to stand on end. Choked with emotion, he offered his

dandavat-pranama to Shri Guru Gosvami and said, "Today I have

become fortunate, and my human birth has become successful. Although

drinking the nectar of your instructions, my thirst to hear

is still not satiated. Now please be causelessly merciful to me by

explaining about mana."


Gosvami: Mana is sneha that has attained the pinnacle of its excellence

and has externally assumed a guileful or crooked mood to

cause the nayaka and nayika to realize a new sweetness.


Vijaya: How many types of mana are there?


Gosvami: There are two types of mana: udatta and lalita.


Vijaya: What is udatta-mana?


Gosvami: There are also two types of udatta-mana. One type takes

on a submissive mood (daksinya-bhava) externally, and a contrary

mood (vamya-bhava) internally. The other is expressed through

extremely cryptic behavior; it hides the bhavas of the mind and is

characterized by profound gravity, laced with a slight scent of

vamya. Udatta-mana occurs only in ghrta-sneha.


Vijaya: What is lalita-mana? I cannot say why, but for some reason

I have more interest in it.


Gosvami: When madhu-sneha becomes turbulent due to its tendency

to boil over, conveying unrestrained and extremely sweet

crookedness and humor, it is called lalita-mana. There are also two

types of lalita-mana, namely kautilya-lalita-mana and narma-lalitamana.

When the heart independently assumes a crooked nature,

it is called kautilya-lalita-mana, and mana that is infused with

humor is called narma-lalita-mana. Both types of lalita-mana arise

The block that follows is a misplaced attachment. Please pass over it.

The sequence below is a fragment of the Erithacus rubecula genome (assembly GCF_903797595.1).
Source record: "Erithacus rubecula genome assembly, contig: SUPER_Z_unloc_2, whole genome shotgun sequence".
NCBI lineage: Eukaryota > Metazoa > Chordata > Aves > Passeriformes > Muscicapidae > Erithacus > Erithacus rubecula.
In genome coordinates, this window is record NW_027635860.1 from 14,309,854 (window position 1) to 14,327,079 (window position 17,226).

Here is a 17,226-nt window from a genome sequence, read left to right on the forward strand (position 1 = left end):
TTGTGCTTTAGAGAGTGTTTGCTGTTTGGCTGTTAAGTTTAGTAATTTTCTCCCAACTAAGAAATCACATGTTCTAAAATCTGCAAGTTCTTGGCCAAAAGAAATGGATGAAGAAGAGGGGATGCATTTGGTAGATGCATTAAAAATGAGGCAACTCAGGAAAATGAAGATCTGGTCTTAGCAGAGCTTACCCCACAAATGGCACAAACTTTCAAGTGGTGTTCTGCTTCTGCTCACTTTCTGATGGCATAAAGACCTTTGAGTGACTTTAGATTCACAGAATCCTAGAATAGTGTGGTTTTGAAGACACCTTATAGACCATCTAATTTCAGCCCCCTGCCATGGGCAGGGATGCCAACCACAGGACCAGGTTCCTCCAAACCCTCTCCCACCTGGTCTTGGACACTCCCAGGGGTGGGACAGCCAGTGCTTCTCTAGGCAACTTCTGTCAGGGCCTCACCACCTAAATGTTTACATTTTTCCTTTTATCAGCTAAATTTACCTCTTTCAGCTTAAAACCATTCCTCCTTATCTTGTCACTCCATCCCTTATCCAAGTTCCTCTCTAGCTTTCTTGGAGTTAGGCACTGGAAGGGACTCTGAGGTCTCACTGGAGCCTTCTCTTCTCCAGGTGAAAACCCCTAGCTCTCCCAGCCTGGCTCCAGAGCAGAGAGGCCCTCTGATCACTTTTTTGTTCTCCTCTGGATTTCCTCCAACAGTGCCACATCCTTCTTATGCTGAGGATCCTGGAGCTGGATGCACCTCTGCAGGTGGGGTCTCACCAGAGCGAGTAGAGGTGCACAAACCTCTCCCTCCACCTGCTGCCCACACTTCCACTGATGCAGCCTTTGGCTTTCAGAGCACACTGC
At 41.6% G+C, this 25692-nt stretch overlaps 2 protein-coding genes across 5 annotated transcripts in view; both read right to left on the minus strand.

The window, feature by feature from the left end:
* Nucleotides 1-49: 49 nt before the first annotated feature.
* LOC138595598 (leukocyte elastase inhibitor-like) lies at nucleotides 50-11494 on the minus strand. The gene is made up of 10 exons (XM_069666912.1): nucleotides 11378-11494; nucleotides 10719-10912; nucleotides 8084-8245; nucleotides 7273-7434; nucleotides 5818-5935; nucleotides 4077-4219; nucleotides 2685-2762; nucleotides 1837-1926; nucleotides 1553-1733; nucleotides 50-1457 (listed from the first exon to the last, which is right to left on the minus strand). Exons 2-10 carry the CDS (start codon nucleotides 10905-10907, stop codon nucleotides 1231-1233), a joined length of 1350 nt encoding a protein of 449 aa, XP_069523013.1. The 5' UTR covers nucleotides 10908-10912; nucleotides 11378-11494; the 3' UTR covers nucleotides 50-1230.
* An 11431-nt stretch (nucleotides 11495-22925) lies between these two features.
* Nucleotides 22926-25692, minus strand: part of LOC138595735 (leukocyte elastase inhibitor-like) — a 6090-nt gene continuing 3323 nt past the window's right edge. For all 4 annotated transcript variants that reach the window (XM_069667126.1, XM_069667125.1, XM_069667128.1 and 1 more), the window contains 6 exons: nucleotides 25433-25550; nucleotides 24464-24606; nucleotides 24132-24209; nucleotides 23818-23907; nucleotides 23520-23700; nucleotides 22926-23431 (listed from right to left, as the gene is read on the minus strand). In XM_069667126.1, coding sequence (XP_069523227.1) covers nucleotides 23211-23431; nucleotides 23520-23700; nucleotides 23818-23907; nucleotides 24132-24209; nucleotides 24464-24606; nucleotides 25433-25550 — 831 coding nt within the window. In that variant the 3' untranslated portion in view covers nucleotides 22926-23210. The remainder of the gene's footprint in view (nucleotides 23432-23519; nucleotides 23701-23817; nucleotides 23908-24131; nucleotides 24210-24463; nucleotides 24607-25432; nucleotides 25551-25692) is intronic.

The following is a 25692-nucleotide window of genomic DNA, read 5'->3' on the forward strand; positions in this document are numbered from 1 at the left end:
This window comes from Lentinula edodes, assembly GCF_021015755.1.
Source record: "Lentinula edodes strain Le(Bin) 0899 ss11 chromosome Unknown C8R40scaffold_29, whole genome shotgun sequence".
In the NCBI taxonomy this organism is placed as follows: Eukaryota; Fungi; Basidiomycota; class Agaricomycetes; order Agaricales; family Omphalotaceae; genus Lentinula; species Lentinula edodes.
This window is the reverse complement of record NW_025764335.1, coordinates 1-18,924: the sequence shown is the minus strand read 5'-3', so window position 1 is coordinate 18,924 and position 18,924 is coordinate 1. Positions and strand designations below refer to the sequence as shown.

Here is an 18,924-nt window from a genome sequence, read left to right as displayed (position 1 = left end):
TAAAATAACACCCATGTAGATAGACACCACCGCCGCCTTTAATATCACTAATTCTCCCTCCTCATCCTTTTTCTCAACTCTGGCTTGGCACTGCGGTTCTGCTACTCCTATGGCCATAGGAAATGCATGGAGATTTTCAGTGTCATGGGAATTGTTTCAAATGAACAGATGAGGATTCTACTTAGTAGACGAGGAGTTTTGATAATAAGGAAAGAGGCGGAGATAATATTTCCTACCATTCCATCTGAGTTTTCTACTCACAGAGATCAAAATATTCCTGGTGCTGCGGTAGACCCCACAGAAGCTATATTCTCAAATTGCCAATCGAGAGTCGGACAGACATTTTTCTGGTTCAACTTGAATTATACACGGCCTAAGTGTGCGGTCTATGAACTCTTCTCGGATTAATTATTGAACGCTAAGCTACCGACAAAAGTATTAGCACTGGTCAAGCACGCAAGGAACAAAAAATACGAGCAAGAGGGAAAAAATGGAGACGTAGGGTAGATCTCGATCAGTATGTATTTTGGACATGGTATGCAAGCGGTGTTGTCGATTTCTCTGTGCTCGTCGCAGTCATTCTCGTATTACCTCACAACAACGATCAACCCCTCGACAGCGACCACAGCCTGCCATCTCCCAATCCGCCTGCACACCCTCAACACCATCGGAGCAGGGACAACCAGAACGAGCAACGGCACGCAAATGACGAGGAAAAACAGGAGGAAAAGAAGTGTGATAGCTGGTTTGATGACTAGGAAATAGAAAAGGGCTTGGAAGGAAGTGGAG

from madhu-sneha.


Vijaya: What is pranaya?


Gosvami: When mana is imbued with visrambha so that one considers

oneself non-different from one's beloved, it is called pranaya.


Vijaya: What is the meaning of visrambha in this context?


Gosvami: Visrambha is intimate confidence, and it is the intrinsic

nature of pranaya. Visrambha is not the instrumental cause

(nimitta-karana) of pranaya; rather, it is the ingredient cause

(upadana-karana). There are two kinds of visrambha: maitra and



Vijaya: What is maitra-visrambha?


Gosvami: Maitra-visrambha is the implicit trust that is imbued with

courtesy and humility.


Vijaya: What is sakhya-visrambha?


Gosvami: Implicit trust is called sakhya-visrambha when it is free

from all types of fear and is imbued with the full confidence that

one's beloved is controlled by one's love.


Vijaya: Please clearly explain the inter-relationship between

pranaya, sneha and mana.


Gosvami: In some circumstances, pranaya arises from sneha, and

then develops the characteristic behavior of mana. In other cases,

mana arises from sneha, and then becomes pranaya. Therefore,

mana and pranaya are interchangeably related as cause and effect.

That is why visrambha has been described separately. The

appearance of maitra and sakhya is caused by the differences

between udatta and lalita. Moreover, there is also the further consideration

of sumaitra and susakhya in pranaya (i.e., the prefix su

indicates special or good).


Vijaya: Now please describe the symptoms of raga.


Gosvami: Pranaya is called raga in its highest condition, when even

extreme distress seems like happiness.


Vijaya: How many types of raga are there?


Gosvami: There are two types of raga: nilima-raga and raktima-raga.


Vijaya: How many types of nilima-raga are there?


Gosvami: There are also two types of nilima-raga, namely nili-raga

and syama-raga.


Vijaya: What is nili-raga?


Gosvami: Nili-raga is raga that has no possibility of becoming weakened

and when it is visible externally, it conceals the other bhavas

with which it is combined. This raga can be seen in Candravali

and Krishna.


Vijaya: What is syama-raga?


Gosvami: Syama-raga is the raga that is displayed through timidity,

ausadhaseka and so on. It is manifest somewhat more than niliraga,

and is attained after a long time.


Vijaya: How many types of raktima-raga are there?


Gosvami: There are two types: kusumbha-raga and manjistha



Vijaya: What is kusumbha-raga?


Gosvami: Kusumbha-raga is the raga that is infused at once within

the heart, and that manifests its own beauty according to necessity,

although it illuminates the splendor of other ragas at the same

time. Kusumbha-raga is stable in the heart that has a special capacity